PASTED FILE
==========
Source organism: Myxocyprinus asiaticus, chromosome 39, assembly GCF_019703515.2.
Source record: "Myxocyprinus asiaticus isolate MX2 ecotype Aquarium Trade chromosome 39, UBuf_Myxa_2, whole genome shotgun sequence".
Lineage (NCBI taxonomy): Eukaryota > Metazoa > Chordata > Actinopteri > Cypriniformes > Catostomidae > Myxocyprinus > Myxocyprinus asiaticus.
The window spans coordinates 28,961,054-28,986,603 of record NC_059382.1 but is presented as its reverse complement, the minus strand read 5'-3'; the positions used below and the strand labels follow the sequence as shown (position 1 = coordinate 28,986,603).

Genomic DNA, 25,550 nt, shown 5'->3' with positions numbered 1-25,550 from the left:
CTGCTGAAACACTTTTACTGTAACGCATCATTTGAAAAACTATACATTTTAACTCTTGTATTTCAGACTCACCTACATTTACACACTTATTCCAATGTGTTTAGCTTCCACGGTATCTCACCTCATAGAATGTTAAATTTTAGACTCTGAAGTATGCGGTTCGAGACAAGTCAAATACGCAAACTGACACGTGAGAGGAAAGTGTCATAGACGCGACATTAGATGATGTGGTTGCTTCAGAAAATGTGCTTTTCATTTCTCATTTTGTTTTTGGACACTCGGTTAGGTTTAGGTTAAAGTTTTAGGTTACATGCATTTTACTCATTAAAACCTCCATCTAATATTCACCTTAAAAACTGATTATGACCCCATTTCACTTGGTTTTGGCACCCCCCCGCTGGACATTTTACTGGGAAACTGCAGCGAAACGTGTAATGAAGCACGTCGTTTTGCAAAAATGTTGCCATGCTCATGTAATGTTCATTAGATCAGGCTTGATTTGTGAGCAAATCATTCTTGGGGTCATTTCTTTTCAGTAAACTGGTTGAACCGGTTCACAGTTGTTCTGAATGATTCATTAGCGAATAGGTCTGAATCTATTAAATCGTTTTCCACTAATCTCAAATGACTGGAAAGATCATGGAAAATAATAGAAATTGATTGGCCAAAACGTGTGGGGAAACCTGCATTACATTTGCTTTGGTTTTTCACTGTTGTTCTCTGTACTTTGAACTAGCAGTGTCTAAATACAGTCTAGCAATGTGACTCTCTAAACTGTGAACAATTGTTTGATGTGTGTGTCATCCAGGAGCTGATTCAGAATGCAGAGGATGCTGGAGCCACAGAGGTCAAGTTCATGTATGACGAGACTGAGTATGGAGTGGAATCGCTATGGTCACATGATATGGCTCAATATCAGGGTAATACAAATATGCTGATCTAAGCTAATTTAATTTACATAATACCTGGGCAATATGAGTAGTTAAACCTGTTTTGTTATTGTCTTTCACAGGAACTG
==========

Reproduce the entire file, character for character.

Source organism: Myxocyprinus asiaticus, chromosome 39, assembly GCF_019703515.2.
Source record: "Myxocyprinus asiaticus isolate MX2 ecotype Aquarium Trade chromosome 39, UBuf_Myxa_2, whole genome shotgun sequence".
Lineage (NCBI taxonomy): Eukaryota > Metazoa > Chordata > Actinopteri > Cypriniformes > Catostomidae > Myxocyprinus > Myxocyprinus asiaticus.
The window spans coordinates 28,961,054-28,986,603 of record NC_059382.1 but is presented as its reverse complement, the minus strand read 5'-3'; the positions used below and the strand labels follow the sequence as shown (position 1 = coordinate 28,986,603).

Genomic DNA, 25,550 nt, shown 5'->3' with positions numbered 1-25,550 from the left:
CTGCTGAAACACTTTTACTGTAACGCATCATTTGAAAAACTATACATTTTAACTCTTGTATTTCAGACTCACCTACATTTACACACTTATTCCAATGTGTTTAGCTTCCACGGTATCTCACCTCATAGAATGTTAAATTTTAGACTCTGAAGTATGCGGTTCGAGACAAGTCAAATACGCAAACTGACACGTGAGAGGAAAGTGTCATAGACGCGACATTAGATGATGTGGTTGCTTCAGAAAATGTGCTTTTCATTTCTCATTTTGTTTTTGGACACTCGGTTAGGTTTAGGTTAAAGTTTTAGGTTACATGCATTTTACTCATTAAAACCTCCATCTAATATTCACCTTAAAAACTGATTATGACCCCATTTCACTTGGTTTTGGCACCCCCCCGCTGGACATTTTACTGGGAAACTGCAGCGAAACGTGTAATGAAGCACGTCGTTTTGCAAAAATGTTGCCATGCTCATGTAATGTTCATTAGATCAGGCTTGATTTGTGAGCAAATCATTCTTGGGGTCATTTCTTTTCAGTAAACTGGTTGAACCGGTTCACAGTTGTTCTGAATGATTCATTAGCGAATAGGTCTGAATCTATTAAATCGTTTTCCACTAATCTCAAATGACTGGAAAGATCATGGAAAATAATAGAAATTGATTGGCCAAAACGTGTGGGGAAACCTGCATTACATTTGCTTTGGTTTTTCACTGTTGTTCTCTGTACTTTGAACTAGCAGTGTCTAAATACAGTCTAGCAATGTGACTCTCTAAACTGTGAACAATTGTTTGATGTGTGTGTCATCCAGGAGCTGATTCAGAATGCAGAGGATGCTGGAGCCACAGAGGTCAAGTTCATGTATGACGAGACTGAGTATGGAGTGGAATCGCTATGGTCACATGATATGGCTCAATATCAGGGTAATACAAATATGCTGATCTAAGCTAATTTAATTTACATAATACCTGGGCAATATGAGTAGTTAAACCTGTTTTGTTATTGTCTTTCACAGGAACTG